Something is going on. It might be a conspiracy. It might be a plot to control the minds of the young, all across the globe. Or maybe it’s just a catchy tune or three. But for reasons I can’t quite figure out, I keep encountering children who insist on celebrating ABBA‘s entire catalogue. It’s all at once frightening and magical. It’s enough to have you saying, “Mamma Mia!”
Too much? Sorry. I was going to go with “S.O.S.” That probably wouldn’t have been much better, right?
It started in California last Christmas. My cousin and his wife instructed his youngest to sing “S.O.S.“. And before I could clarify what was going on, little Laney was standing in front of us, shaking her little groove-maker and singing the song, in its entirety.
Then her older sister joined in.
And then, what the hell, my mom did, too.
Of course, at the time, I chalked it up to my family’s insanity, which, as (the three) readers of my blog may know, is profound and seemingly inexhaustive. Little did I suspect it was an international epidemic.
But there I was, at the Waterloo tube stop in London, when some little blond-haired boy in front of me starting belting out, well, “Waterloo”. For the record, this is one of the worst songs ever written, and as such, I love it. It’s the song that my brain, by default, likes to play on repeat when I’m bored or supposed to be thinking about deep and important things. Things that have nothing to do with children singing ABBA.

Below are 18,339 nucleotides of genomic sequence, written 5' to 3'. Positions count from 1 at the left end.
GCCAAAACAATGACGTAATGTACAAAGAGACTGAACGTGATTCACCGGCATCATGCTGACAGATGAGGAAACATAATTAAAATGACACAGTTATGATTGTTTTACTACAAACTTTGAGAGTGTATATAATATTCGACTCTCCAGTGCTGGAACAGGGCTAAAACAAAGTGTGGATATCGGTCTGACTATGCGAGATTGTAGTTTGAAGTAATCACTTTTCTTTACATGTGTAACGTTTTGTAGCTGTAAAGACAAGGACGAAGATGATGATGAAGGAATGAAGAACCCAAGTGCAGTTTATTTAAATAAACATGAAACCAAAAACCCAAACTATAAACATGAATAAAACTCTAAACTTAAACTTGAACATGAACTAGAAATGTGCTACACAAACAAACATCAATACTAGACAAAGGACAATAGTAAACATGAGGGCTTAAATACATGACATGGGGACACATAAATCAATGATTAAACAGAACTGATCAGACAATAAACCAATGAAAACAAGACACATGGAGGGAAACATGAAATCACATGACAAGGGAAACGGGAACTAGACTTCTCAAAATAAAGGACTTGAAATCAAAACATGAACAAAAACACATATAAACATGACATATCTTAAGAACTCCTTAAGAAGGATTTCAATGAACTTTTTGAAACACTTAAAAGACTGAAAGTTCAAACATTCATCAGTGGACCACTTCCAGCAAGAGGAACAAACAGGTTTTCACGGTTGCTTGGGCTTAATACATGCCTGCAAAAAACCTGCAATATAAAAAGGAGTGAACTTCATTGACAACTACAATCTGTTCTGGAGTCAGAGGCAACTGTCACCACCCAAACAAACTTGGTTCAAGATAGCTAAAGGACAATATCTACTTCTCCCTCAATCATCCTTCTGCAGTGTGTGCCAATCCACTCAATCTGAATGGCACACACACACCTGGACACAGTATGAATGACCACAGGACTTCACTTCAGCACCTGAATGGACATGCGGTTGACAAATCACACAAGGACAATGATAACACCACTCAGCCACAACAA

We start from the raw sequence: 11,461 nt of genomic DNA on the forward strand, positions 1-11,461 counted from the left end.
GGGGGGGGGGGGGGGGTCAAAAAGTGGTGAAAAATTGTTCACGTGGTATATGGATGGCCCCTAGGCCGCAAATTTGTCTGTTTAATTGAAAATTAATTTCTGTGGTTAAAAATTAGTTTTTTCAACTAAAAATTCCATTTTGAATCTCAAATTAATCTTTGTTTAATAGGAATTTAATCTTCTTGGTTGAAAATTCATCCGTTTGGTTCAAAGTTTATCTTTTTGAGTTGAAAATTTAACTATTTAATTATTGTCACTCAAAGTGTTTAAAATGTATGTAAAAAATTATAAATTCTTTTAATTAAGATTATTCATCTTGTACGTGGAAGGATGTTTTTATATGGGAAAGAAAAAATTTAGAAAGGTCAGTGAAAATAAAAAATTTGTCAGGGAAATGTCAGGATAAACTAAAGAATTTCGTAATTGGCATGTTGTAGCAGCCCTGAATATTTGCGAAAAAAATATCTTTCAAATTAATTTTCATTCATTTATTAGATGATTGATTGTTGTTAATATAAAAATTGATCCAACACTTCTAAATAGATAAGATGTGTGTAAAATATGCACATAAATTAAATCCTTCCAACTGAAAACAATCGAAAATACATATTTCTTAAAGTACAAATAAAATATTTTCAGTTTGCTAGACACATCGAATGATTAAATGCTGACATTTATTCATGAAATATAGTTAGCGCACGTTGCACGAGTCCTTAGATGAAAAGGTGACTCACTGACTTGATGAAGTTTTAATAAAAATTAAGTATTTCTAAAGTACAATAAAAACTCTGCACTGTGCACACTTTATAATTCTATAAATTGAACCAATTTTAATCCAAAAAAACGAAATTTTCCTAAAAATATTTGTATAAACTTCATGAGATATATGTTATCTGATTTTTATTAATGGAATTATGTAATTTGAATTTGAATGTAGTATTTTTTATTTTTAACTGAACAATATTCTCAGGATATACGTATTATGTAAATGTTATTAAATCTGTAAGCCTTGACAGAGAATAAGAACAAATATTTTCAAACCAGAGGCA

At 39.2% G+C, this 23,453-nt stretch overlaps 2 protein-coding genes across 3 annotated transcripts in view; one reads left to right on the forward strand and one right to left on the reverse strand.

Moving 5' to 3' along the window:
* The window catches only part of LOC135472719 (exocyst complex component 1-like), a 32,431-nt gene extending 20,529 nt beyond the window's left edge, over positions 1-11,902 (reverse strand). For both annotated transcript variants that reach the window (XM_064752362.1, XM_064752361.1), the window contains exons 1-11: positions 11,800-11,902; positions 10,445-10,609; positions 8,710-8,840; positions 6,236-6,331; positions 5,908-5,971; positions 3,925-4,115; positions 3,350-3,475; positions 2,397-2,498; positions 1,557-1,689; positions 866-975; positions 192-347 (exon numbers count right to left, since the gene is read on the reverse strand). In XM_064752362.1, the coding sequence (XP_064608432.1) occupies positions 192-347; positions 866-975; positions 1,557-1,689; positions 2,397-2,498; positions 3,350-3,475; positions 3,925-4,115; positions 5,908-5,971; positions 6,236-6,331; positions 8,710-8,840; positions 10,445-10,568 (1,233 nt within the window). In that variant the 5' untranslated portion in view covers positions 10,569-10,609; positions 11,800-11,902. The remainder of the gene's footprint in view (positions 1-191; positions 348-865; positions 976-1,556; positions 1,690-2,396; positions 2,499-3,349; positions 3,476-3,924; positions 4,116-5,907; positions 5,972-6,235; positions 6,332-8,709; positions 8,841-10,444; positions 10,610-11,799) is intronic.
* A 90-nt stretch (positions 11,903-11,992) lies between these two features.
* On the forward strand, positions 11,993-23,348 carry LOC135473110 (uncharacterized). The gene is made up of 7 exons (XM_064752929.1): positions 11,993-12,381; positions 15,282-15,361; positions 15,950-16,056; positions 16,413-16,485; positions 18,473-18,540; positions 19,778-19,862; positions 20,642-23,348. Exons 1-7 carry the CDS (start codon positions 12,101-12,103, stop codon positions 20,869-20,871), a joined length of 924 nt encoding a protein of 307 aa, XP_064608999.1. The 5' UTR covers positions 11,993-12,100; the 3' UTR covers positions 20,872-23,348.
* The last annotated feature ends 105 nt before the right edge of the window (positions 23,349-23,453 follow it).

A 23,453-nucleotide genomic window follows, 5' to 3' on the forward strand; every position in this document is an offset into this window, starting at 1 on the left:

Of course, it was far easier to dismiss a kid singing “Waterloo” at the Waterloo tube stop (I won’t lie. It might be that, after having passed it, someone got back into her hotel room and started singing it at the top of her lungs, to the mixed horror and bemusement of her husband). It wasn’t until we met our friend Lisa’s daughter, Lily, that I suspected something strange might be going on.
For the record, Lily is awesome. I will write a whole post about the day we spent with her in Brighton, but that will have to wait, since it will take hours for me to craft words communicating one-tenth of her coolness (seriously, her ice cream scoop fell off the cone and she laughed about it. What kid does that? What kid doesn’t cry? Answer: The coolest one on earth. That’s who.). We were driving back from Brighton when ABBA came on the radio. And Lily’s step-dad turned it up, saying, “Lily, Lily, listen!”
“It’s ABBA!” she shouted. And then proceeded to sing along with “Mamma Mia!”
Okay … that’s weird, right? I mean, three entirely separate instances, one in London, one in Brighton, and one in San Diego, of little children singing ABBA. Once again, I was willing to ignore it. But when a fourth instance arose, this time in Seattle, I figured I had no choice but to acknowledge that the Swedes are trying to brainwash our children into thinking socialized medicine and pickled fish are a good idea (let’s face it – we could do worse).
I was at home, catching up on a friend’s* blog, and a recent entry consisted solely of a video of his two-and-a-half year-old daughter singing along to “Dancing Queen.” I can say, without hyperbole, it’s one of the best things I’ve ever seen. Seriously, we could have world peace if everyone just sat down and watched this together.
At this point, I don’t really know what it is about ABBA that has such global appeal. Maybe it’s the melodies or how upbeat and happy most of the songs are. Maybe it’s because, inside of all of us, there’s a teeny tiny drag queen struggling to get out, and kids have no desire or need to hide that fact.
As for the Swedes, if their global domination insists on being so damn adorable and so damn catchy … well, pass the herring and the sequins. I’m in.
*Philip – that’s right, I referred to you as my “friend” … assface.
Leave a Comment